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✊🏙 Big Tech gets huge subsidies 💰 Deadly urban heat waves☀️ Lyft now major US bike-share player 🚲

Hey urbanists, The Guardian had a great series on the subsidies that US cities are giving to massive
July 8 · Issue #41 · View online
Radical Urbanist
Hey urbanists,
The Guardian had a great series on the subsidies that US cities are giving to massive tech companies and whether those investments are actually paying off.
I also took a look at the record heats hitting cities across the Northern Hemisphere, and why rising temperatures are an important urban issue.
Have a great Sunday!

The high urban cost of Big Tech
The Guardian has a fantastic series of articles this week looking at the $9.3 billion in subsidies given to major tech companies in the past five years — averaging $658,000 per job created — to set up facilities across the United States and whether those investments are actually paying off for locals or just padding the bottom lines of megacorporations.
  • In Seattle, Amazon’s growth has created a lot of jobs, but it’s also led to soaring house prices and increased homelessness: “There’s an incredible correlation between the increase in homelessness and the increase in the number of people who have incomes in excess of $250,000.” The company recently held city council hostage to make it repeal a tax to fund affordable housing, and since Washington does not have an income tax, the tax burden falls on the bottom end of the income spectrum: “if you’re making less than $25,000, you’re paying about 18% of your income in state and local taxes. If you’re above $250,000 you’re paying about 4% of your income in state and local taxes.” Amazon CEO Jeff Bezos donated $100,000 in 2010 to oppose a campaign to overturn the law banning income taxation.
  • The $1.4 billion in tax incentives given to Tesla for its Nevada Gigafactory has left the government unable to fund public services, including bus routes for 4,000 students, and worsened inequality. The underclass who have not benefited say they’ve been “Tesla’d” and Jenny Brekhus, a Reno city councillor, says Nevada can’t “be a low tax, low service state and play this economic development game where you give away tax revenue.”
  • Foxconn’s planned Wisconsin factory is getting $4.8 billion in incentives — the highest in US history — and some believe the state will be paying the price for the next 25 years. It’s a huge gamble when Foxconn has only promised 3,000 jobs, “with the potential to grow to 13,000 new jobs.” It looks more like another Republican tax giveaway to a megacorporation than sound economic policy.
What’s the alternative to handing out billions of dollars to corporations that don’t really need it in exchange for promises which likely won’t even come to fruition or won’t pay off for locals? From the 1950s to 1990s, North Carolina pursued a successful policy of investing in education and infrastructure, and making targeted research investments to boost its existing capabilities.
Soaring temperatures have urban impacts
Source: University of Maine
Source: University of Maine
Temperatures records are being set across the Northern Hemisphere as heat waves hit multiple parts of the world simultaneously.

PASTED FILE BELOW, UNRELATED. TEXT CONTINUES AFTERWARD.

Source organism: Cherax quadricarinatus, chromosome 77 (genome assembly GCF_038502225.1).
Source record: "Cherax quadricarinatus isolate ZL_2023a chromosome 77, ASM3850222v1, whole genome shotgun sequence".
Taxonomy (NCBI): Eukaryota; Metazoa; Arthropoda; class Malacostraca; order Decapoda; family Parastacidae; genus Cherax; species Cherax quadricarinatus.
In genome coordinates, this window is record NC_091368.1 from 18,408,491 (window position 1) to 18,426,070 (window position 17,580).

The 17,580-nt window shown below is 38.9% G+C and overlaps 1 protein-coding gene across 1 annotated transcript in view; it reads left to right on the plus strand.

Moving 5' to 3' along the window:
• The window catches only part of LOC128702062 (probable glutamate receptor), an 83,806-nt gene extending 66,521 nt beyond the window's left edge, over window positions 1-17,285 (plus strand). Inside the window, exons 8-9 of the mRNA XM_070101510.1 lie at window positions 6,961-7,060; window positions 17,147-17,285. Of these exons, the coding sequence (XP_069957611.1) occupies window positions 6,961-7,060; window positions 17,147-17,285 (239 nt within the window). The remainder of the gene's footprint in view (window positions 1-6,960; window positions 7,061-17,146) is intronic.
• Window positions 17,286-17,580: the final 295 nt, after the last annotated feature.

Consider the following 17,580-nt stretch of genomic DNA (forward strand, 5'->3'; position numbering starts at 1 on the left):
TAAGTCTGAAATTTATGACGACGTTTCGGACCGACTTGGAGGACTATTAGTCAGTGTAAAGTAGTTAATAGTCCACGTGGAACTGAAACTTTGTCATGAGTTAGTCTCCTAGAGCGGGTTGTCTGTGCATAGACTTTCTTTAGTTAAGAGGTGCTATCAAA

• Montreal hit its highest temperature in 147 years of recording on July 2 — 36.6°C (97.9°F) — and more than 50 people have died in the heat wave afflicting southern Quebec over the past week.
  • Temperature records have been set across Ireland and the United Kingdom, causing roads to buckle and the roof of the Glasgow Science Centre to melt.
  • Southern California has seen record heats, with UCLA hitting an all-time high of 43.8°C (111°F).
  • Ouargla, Algeria reached 51.3°C (124.3°F), which is likely the highest temperature ever recorded in Africa, and other temperatures exceeding 50°C have been recorded across Asia.
It’s incredible that as the effects of climate change become ever more apparent, there are still powerful forces strongly in denial, and who will force the poor and disenfranchised to suffer the terrible consequences of inaction.
Extreme heat is the leading cause of weather-related death in the United States, according to the CDC, and its effects can be worse in urban areas because they’re more likely to trap heat than rural areas, which can stop temperatures from dropping at night.
Heat waves are especially deadly when nighttime temperatures don’t cool enough to offer urban residents relief. The human body isn’t able to recover from the effects of extreme heat if air temperatures don’t dip below 80 degrees Fahrenheit [26.7 degrees Celsius] at night.
This requires us to consider heat retention when designing cities, as a good urban canopy and more reflective roofs can literally mean the difference between life and death. 
Eric Holthaus
Yesterday was Africa’s hottest reliably measured temperature in recorded history: 124.3°F (51.3°C) in Algeria

Africa has 16% of the world's population—and produces just 3.8% of all greenhouse gases.

Climate change is fundamentally a story of injustice.
Other great reads
🇪🇸 Seville, Spain built 80km (49.7mi) of bike lanes in 18 months. Ridership has gone from being nearly non-existent, to almost 10%.
🚲 Lyft bought Motivate, making it the largest operator of docked bike-share services in the United States
🚊 Nice opened its second tram line earlier this week
Privatized “public” transportation is taking over because decades of tax cuts have left governments starved of infrastructure funding
🇺🇸 British architecture is dominated by white males. A new campaign wants to change that.
🚌 Transport consultant Jarrett Walker approves of NYC’s plan to redesign its bus network from scratch
🇨🇦 US may have high subway construction costs, but Canada’s have been increasing too
✊️❤️ Thanks for reading, and feel free to follow me on Twitter, Medium, or Instagram for even more!
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